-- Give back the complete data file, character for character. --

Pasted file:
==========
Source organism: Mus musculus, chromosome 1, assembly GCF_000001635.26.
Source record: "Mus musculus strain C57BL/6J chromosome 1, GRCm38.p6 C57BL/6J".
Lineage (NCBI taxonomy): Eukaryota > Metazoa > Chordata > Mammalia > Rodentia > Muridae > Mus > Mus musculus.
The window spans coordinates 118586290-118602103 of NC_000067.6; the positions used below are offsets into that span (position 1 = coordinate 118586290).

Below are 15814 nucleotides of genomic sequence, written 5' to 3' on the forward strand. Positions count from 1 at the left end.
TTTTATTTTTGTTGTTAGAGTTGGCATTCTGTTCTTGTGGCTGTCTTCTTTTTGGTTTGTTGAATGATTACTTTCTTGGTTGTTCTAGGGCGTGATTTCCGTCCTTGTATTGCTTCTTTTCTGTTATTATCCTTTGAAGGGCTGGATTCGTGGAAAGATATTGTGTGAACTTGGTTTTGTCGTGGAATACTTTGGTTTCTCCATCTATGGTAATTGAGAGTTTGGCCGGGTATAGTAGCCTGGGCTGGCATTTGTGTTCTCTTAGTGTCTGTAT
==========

Source organism: Mus musculus, chromosome 1, assembly GCF_000001635.26.
Source record: "Mus musculus strain C57BL/6J chromosome 1, GRCm38.p6 C57BL/6J".
Lineage (NCBI taxonomy): Eukaryota > Metazoa > Chordata > Mammalia > Rodentia > Muridae > Mus > Mus musculus.
The window spans coordinates 118586290-118602103 of NC_000067.6; the positions used below are offsets into that span (position 1 = coordinate 118586290).

Below are 15814 nucleotides of genomic sequence, written 5' to 3' on the forward strand. Positions count from 1 at the left end.
TTTTATTTTTGTTGTTAGAGTTGGCATTCTGTTCTTGTGGCTGTCTTCTTTTTGGTTTGTTGAATGATTACTTTCTTGGTTGTTCTAGGGCGTGATTTCCGTCCTTGTATTGCTTCTTTTCTGTTATTATCCTTTGAAGGGCTGGATTCGTGGAAAGATATTGTGTGAACTTGGTTTTGTCGTGGAATACTTTGGTTTCTCCATCTATGGTAATTGAGAGTTTGGCCGGGTATAGTAGCCTGGGCTGGCATTTGTGTTCTCTTAGTGTCTGTAT